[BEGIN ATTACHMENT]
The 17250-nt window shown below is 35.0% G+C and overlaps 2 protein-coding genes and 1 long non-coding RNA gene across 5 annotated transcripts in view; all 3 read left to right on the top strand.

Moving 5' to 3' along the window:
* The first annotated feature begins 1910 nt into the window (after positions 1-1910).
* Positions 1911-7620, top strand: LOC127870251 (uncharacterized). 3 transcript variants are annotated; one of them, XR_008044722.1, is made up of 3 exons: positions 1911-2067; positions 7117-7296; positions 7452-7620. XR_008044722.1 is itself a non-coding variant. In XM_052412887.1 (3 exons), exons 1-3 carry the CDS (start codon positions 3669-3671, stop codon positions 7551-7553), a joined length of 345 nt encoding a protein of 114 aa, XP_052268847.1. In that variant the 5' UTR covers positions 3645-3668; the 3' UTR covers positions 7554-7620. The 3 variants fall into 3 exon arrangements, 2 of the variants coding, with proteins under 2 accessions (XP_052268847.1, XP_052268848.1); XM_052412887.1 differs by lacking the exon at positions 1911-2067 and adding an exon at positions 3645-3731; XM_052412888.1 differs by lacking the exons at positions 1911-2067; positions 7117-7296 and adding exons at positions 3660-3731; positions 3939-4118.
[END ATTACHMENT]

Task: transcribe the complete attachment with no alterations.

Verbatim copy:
The 17250-nt window shown below is 35.0% G+C and overlaps 2 protein-coding genes and 1 long non-coding RNA gene across 5 annotated transcripts in view; all 3 read left to right on the top strand.

Moving 5' to 3' along the window:
* The first annotated feature begins 1910 nt into the window (after positions 1-1910).
* Positions 1911-7620, top strand: LOC127870251 (uncharacterized). 3 transcript variants are annotated; one of them, XR_008044722.1, is made up of 3 exons: positions 1911-2067; positions 7117-7296; positions 7452-7620. XR_008044722.1 is itself a non-coding variant. In XM_052412887.1 (3 exons), exons 1-3 carry the CDS (start codon positions 3669-3671, stop codon positions 7551-7553), a joined length of 345 nt encoding a protein of 114 aa, XP_052268847.1. In that variant the 5' UTR covers positions 3645-3668; the 3' UTR covers positions 7554-7620. The 3 variants fall into 3 exon arrangements, 2 of the variants coding, with proteins under 2 accessions (XP_052268847.1, XP_052268848.1); XM_052412887.1 differs by lacking the exon at positions 1911-2067 and adding an exon at positions 3645-3731; XM_052412888.1 differs by lacking the exons at positions 1911-2067; positions 7117-7296 and adding exons at positions 3660-3731; positions 3939-4118.